New Delhi: Telecom operators in consultation with providers of services like BlackBerry, Skype and Gtalks will have to inform the government by March 31 the deadlines by which the security agencies can intercept their services.
"The home ministry has asked the department of telecommunication (DoT) to ensure that all telecom operators submit their plans by the end of this month on when they can provide access to all services, including BlackBerry's BES, whenever there is a necessity for the security agencies," said a senior official.
He said that DoT had been touch with the telecom operators who, under their licensing agreement, were negotiating the details with the smart-phone service providers. The department would tell the home ministry about the deadlines, which would be final in terms of downloading "certain software" in mobile handsets itself to ensure interception, he added.
"If they cannot give access, they have to put off their services in India," the official said. He explained that once the companies provide solution within the deadlines, the "retrofitment" or "download of certain software" in the handsets for legal interception would not be difficult.
The Centre will also put in place a security architecture for the telecom sector through which the government could put in a new facility to deposit open software in certain forms and new testing facility (labs).
Meanwhile, articulating government's security concerns, home secretary G K Pillai on Monday said that the terrorists these days were using Internet and mobile communication as the "most potent tool" to rope in youths and carry out espionage operations in the country.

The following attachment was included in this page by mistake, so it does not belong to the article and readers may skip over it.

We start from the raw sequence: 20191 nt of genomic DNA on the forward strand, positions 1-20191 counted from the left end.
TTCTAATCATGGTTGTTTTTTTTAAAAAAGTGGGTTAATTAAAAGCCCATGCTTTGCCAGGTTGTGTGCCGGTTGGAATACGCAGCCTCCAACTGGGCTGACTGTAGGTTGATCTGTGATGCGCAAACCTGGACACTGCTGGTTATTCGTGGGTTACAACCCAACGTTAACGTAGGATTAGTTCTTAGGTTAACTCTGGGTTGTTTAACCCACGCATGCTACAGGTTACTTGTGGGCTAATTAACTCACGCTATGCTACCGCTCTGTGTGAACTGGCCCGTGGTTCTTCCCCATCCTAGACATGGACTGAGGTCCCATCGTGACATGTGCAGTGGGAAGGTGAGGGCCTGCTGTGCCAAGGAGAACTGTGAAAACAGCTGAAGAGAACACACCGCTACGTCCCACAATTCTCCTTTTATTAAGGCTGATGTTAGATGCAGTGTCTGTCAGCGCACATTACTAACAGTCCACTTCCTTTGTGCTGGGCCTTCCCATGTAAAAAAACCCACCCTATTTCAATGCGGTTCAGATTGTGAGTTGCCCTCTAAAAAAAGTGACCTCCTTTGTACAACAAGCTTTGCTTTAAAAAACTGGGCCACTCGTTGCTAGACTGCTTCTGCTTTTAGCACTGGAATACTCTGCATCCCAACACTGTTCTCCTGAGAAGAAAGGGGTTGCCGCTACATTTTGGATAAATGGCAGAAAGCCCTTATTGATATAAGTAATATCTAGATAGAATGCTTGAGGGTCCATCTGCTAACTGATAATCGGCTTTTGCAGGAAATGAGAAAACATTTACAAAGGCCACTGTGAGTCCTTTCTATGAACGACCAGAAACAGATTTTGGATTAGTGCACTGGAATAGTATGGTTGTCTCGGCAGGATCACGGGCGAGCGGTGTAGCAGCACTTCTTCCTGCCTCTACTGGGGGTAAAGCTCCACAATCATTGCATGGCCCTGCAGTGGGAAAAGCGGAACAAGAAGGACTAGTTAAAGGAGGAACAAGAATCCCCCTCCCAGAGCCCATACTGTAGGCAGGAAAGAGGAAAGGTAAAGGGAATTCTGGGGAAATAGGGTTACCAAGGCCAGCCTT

"Terrorist attacks like that in Mumbai were facilitated by communications from the handlers over Internet and Internet has become one of the most potent recruitment tool for extremists and terrorists
," he said at a conference on the challenge posed by cyber crime. Raising the issue of improving cyber security certification system in the country, the home secretary said: "When we were looking at the import of telecom infrastructure equipment, we found that we don't have lab (for certification) and now we have just one lab in Kolkata which can do the level three certification. We need far more labs to come up in India, if we have to make sure that equipment that comes as part of infrastructure and many other sectors is in one sense safe."
Pillai said domestic laws were in place but there was absence of any "harmonised" international legal framework in tackling cyber crimes which are "borderless".
"Because the bulk of servers are outside India, when you want help, when you move to law enforcement agencies of other countries, help comes sometime but it comes very late, it's delayed and many times they are not willing to give us information citing privacy issues," he said.
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